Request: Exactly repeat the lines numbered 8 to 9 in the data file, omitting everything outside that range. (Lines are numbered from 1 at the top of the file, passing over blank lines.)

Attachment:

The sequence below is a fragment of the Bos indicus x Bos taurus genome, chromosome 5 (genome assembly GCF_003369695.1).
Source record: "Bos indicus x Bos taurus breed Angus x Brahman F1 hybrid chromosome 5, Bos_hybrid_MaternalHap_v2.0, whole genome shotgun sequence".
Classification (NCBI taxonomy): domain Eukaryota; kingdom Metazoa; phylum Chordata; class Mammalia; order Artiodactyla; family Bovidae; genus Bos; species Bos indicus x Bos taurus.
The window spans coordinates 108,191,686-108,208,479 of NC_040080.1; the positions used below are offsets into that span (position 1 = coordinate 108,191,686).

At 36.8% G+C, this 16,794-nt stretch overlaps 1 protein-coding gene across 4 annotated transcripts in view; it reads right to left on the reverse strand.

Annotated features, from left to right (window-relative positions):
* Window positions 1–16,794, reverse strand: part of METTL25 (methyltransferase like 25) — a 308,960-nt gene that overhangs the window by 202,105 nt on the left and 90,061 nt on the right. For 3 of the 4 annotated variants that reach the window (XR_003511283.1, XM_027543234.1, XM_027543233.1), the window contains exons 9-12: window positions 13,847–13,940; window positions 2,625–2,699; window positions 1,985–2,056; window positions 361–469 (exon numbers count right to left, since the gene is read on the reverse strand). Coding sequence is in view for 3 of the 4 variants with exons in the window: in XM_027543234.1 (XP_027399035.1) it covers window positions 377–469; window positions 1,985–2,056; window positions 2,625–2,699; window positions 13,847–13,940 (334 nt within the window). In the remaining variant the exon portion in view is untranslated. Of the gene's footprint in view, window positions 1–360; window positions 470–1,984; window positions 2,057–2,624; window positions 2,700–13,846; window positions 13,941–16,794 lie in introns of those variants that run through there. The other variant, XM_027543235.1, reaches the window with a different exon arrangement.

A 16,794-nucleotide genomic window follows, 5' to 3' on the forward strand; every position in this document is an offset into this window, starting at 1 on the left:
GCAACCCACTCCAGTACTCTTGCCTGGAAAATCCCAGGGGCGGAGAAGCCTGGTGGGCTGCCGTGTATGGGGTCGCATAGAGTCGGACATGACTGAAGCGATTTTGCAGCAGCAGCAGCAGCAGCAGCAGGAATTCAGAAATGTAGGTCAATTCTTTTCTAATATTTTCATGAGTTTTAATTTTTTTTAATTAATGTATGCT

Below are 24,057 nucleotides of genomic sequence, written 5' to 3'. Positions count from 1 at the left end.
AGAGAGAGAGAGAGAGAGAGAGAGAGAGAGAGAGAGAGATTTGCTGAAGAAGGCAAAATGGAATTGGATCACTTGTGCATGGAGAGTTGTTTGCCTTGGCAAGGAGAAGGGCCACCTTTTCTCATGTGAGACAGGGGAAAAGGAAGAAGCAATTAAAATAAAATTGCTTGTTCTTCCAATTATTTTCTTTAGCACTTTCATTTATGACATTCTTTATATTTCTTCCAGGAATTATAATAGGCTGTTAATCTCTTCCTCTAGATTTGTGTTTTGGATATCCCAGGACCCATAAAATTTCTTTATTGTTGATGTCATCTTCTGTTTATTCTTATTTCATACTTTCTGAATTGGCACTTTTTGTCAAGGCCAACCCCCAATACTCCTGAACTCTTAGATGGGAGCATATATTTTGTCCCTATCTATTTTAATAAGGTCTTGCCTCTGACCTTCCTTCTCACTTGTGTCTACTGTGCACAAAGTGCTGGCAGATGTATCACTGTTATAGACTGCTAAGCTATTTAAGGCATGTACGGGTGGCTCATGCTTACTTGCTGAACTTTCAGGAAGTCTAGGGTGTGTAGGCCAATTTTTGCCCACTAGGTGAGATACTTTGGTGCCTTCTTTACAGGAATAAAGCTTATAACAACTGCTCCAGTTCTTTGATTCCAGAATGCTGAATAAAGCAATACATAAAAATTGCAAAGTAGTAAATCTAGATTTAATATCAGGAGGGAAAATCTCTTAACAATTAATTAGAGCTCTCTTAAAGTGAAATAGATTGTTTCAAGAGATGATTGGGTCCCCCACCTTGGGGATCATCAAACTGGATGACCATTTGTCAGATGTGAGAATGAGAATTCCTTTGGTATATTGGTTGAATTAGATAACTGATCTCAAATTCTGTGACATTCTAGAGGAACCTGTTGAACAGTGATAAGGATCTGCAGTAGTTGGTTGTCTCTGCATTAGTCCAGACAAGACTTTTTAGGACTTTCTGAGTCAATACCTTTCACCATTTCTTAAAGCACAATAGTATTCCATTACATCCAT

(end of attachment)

A 16,794-nucleotide genomic window follows, 5' to 3' on the forward strand; every position in this document is an offset into this window, starting at 1 on the left:
GCAACCCACTCCAGTACTCTTGCCTGGAAAATCCCAGGGGCGGAGAAGCCTGGTGGGCTGCCGTGTATGGGGTCGCATAGAGTCGGACATGACTGAAGCGATTTTGCAGCAGCAGCAGCAGCAGCAGCAGGAATTCAGAAATGTAGGTCAATTCTTTTCTAATATTTTCATGAGTTTTAATTTTTTTTAATTAATGTATGCT